NBC10, Ted Greenberg
Police say a misdirected 9-1-1 call and a language barrier delayed firefighters to extinguish the flames of a deadly fire in Lakewood Township. NBC10's Ted Greenberg reports.
A misdirected 9-1-1 call and a language barrier are being blamed for the delayed response to a fire that claimed the life of a 6-year-old boy and left his 8-year-old brother in critical condition.
The fire broke out on the 600 block of Stirling Avenue in Lakewood, just after 2 a.m. on January 4. Investigators say it accidentally started in the kitchen of the home. When a woman hysterically called 9-1-1 to report the fire, Lakewood Police say a combination of factors slowed down the emergency response.
Officials say the 9-1-1 call came from a cell phone that provided no address. Investigators believe the call was initially misdirected by a cell tower to a dispatch center in the neighboring Howell Township, Monmouth County before it was transferred to Lakewood. Police also say the woman who reported the fire spoke with a heavy accent.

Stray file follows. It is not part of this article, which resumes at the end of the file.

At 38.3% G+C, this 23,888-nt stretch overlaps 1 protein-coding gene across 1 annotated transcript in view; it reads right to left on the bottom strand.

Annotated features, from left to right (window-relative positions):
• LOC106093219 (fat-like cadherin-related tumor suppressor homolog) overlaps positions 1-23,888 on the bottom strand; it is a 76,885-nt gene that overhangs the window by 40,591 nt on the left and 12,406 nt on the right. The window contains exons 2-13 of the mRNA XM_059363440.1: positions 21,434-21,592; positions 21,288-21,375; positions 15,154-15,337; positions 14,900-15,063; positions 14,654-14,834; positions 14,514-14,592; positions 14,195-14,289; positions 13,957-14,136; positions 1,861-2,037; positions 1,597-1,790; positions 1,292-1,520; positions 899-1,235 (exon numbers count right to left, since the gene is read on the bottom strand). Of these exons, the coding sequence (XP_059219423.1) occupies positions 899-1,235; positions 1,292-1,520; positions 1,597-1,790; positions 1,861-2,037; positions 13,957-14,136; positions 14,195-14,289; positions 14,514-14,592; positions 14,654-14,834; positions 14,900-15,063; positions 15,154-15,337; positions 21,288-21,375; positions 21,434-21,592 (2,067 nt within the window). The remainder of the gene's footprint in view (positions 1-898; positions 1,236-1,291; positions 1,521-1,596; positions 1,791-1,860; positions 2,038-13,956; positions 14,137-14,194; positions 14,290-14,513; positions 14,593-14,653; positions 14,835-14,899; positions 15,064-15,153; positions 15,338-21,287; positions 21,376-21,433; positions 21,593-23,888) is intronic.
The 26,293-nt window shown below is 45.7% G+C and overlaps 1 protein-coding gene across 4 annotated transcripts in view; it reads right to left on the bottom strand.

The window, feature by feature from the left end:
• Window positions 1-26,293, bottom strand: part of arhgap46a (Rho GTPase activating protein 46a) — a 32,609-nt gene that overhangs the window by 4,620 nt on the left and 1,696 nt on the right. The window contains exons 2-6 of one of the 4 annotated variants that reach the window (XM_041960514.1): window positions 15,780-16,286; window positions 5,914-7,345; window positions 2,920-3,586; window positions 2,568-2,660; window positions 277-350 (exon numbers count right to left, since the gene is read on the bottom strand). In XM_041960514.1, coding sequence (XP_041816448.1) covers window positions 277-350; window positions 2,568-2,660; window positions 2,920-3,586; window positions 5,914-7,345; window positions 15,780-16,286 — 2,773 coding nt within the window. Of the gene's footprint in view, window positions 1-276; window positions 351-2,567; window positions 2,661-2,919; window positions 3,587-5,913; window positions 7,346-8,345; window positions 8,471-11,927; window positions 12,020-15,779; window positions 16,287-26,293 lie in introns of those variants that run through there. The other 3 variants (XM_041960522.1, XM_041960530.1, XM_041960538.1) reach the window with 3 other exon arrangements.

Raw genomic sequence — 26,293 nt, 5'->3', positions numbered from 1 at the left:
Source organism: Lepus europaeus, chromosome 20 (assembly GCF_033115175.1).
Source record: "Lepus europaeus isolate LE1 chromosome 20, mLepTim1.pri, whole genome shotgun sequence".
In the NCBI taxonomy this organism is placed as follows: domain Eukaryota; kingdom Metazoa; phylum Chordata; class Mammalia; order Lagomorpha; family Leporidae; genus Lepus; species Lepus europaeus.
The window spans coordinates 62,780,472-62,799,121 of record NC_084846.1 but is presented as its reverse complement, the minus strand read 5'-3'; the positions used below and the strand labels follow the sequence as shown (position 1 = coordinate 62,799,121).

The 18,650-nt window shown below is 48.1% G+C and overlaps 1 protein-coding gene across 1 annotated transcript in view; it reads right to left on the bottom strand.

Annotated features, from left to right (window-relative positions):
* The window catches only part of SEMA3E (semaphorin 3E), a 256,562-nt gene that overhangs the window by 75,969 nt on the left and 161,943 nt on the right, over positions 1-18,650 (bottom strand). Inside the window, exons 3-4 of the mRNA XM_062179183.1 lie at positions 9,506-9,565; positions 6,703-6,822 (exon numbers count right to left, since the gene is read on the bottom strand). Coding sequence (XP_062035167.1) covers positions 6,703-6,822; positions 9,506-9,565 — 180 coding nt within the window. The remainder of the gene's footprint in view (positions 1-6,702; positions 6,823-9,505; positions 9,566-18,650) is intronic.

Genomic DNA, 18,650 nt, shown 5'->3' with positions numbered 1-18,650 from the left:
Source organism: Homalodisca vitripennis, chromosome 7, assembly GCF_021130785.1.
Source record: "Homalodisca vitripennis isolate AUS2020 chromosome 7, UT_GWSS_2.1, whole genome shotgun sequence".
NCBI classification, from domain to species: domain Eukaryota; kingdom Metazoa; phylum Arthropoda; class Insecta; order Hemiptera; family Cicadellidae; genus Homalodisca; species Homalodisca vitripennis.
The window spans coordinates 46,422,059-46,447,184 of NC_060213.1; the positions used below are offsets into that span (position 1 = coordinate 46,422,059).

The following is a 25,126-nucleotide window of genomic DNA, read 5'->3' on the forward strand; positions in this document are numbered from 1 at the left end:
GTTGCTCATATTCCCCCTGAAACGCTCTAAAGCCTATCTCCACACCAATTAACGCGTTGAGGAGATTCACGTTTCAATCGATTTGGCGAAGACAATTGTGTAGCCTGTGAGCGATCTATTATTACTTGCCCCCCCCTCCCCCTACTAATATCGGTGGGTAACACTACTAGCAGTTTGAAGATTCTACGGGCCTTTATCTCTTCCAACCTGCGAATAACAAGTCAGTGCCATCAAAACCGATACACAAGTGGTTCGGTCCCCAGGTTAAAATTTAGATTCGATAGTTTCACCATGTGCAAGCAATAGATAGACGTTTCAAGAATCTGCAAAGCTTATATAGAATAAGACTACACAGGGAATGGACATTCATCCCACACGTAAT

“Our dispatchers thought she said it was 644 Somerset Avenue when in fact they later found it at 644 Stirling Avenue,” said Captain Paul Daly of the Lakewood Police.
Due to the confusion, investigators say there was a seven minute delay between when the 9-1-1 call was made to when officials arrived at the correct location.
“Those few things together caused a delay in our locating of the scene,” said Captain Daly.
“Could the outcome have been different if the call went directly to Lakewood?” asked NBC10’s Ted Greenberg.
“Possibly yes,” answered Captain Daly.
If you call 9-1-1 from your cellphone, emergency responders say it’s crucial that you clearly tell the operator your specific location, including the town you’re in. It’s also important that you stay on the line and state the nature of your emergency.